William Quinn's lab studies the fruit fly, Drosophila, which has two kinds of long-term memory. One requires protein synthesis and is mediated by gene transcriptional events. Another (consolidated memory) does not require protein synthesis and depends on the product of the radish gene. The cell-signaling pathway leading from and through the ras gene product has been implicated in several developmental and cell-interactive events, notably in human cancers. An aberrant ras gene, when expressed in fly brain structures called mushroom bodies, blocks immediate learning, but the same aberrant gene, when expressed in a pair of large cells that project to the mushroom bodies, blocks memory while leaving immediate learning intact.
Lera Boroditsky, who joined the faculty in fall 2001, has uncovered several ways in which languages shape the way their speakers think about objects, time, and events.
Work in Ted Gibson's lab has focused on determining what constraints make sentence comprehension easy or difficult. It appears that integration cost is sensitive to the kinds of referential expressions (e.g., a pronoun, a name, a full noun phrase) that intervene between two syntactic dependents, and that storage cost affects ambiguity resolution. Another project has demonstrated that in sentence production, the likelihood of producing an intonational boundary is dependent on: the size of the syntactic constituent that was just finished; and the size of the syntactic constituent that is about to be produced. Applications of this work include computer speech generation.
Steven Pinker is conducting a large study of language development in twins, which aims to assess genetic effects on the timing of language development. He is also engaged in research on the neural bases of lexical memory and
grammatical computation using fMRI . His sixth book, The Blank Slate, on the denial of human nature in modern intellectual life, will be published in September 2002.
The Test of Grammatical Impairment (TEGI) is a result of Ken Wexler's research on linguistic development. This is the first standardized test to select children with Specific Language Impairment that has a scientific basis, and it is expected that it will be the most viable and accurate way to determine which children have this syndrome.
The Friday Departmental Colloquia followed by tea has become an important department-wide event. The weekly lunch presentations organized and run by the graduate students—Brain Lunch and Cog Lunch—continue to flourish, as do the Brain and Machines seminar series sponsored by CBCL and the Plastic Lunch series organized by PCLM. The special events—the semi-annual Teuber Lectures, the annual Bidwell Lecture, and the BCS Reception at the Society for Neuroscience Annual Meeting—have also grown in popularity. Our semi-annual department newsletter is enhancing in scope, and is serving both as a link within our expanding department and a means of keeping our alumni informed of our activities.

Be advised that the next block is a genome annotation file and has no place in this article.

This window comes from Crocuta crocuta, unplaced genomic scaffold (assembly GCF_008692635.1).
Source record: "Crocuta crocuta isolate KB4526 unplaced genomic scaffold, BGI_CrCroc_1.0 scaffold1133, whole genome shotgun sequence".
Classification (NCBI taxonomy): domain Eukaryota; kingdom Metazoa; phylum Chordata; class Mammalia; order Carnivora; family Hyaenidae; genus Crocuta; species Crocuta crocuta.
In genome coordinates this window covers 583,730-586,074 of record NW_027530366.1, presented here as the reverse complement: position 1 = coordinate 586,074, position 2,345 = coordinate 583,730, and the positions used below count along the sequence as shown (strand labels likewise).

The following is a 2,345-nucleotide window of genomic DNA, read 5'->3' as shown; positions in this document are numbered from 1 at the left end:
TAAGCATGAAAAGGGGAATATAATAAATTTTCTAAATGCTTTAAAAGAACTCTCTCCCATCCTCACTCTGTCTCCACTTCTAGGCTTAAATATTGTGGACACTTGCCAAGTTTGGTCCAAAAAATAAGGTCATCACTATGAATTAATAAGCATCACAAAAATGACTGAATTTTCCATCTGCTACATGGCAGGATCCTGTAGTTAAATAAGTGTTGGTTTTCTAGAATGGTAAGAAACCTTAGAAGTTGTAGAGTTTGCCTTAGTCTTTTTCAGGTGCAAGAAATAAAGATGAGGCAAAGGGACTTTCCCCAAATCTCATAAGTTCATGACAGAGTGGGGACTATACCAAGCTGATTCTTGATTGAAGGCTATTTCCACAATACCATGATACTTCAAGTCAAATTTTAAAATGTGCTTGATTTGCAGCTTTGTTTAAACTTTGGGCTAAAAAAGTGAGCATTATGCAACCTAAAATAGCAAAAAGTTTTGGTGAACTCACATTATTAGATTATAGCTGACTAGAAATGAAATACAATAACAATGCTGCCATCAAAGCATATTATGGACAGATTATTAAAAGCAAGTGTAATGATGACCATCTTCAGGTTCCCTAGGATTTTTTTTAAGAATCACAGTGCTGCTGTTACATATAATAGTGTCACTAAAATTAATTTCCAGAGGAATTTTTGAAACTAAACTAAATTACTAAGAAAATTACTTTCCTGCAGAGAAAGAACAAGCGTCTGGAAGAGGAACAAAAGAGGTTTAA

Twelve graduate students entered in fall 2001, while twelve students graduated with the PhD. Nine of the latter have assumed postdoctoral positions; one is a continuing MD student at Harvard Medical School; one is now a MS student in MIT's Health Sciences and Technology Program; and one is working on neural network models for advanced process control in industry. Five students were honored for excellence in undergraduate teaching, one student was awarded for excellence in graduate teaching, and three were commended for continuing dedication to teaching. In addition, one student won the Institute-wide Goodwin Medal, which recognizes teaching "conspicuously effective over and above ordinary excellence."
The department had a total of 123 undergraduates this year, and the 37 graduating seniors have been replaced by 34 freshmen. One graduating senior won a Rhodes scholarship, one of two awarded at the Institute and the only one awarded to an undergraduate. In addition, another graduating senior won the Karl Taylor Compton Prize, the highest award presented by the Institute to students and student organizations in recognition of excellent achievements in citizenship and devotion to the welfare of MIT. In MIT's 2002 graduating class, 11 of 58 Phi Beta Kappas were BCS majors.
The Brain and Cognitive Sciences Society (BCSS) was officially launched in the fall of 2001 as an undergraduate-run organization whose aim is to provide information about graduate school, career opportunities, and classes and requirements, in addition to promoting speakers and conferences that may be of interest to BCS undergraduates. The organization also aims to unite the BCS community at MIT by encouraging more interactions between undergraduates and faculty, as well as among undergraduates themselves.
Emilio Bizzi was named Institute Professor. Lera Boroditsky received the Searle scholars award and the Surdna Foundation research award . James DiCarlo received the 2002 Pew Scholar award in the biomedical sciences and became an Alfred P. Sloan research fellow for 2002. Ann Graybiel received the James Rhyne Killian Jr. faculty achievement award from MIT and the National Medal of Science for 2002.
Nancy Kanwisher was appointed a MacVicar faculty fellow. Earl Miller was named associate director of the Picower Center for Learning and Memory. Steven Pinker was designated a humanist laureate by the International Academy of Humanism. Tomaso Poggio was named chairman of the Scientific Advisory Board of IRST (Trento, Italy) in 2002. Morgan Sheng was elected president of the Society of Chinese Neuroscientists of America. Mriganka Sur received a distinguished alumnus award from the Indian Institute of Technology, Kanpur Fellow, Neuroscience Research Program. Matthew Wilson received a 2002 Picower Scholars award. Richard Wurtman was appointed Smithies lecturer, Oxford University in May 2002.
More information about the Department of Brain and Cognitive Sciences can be found on the web at http://web.mit.edu/bcs.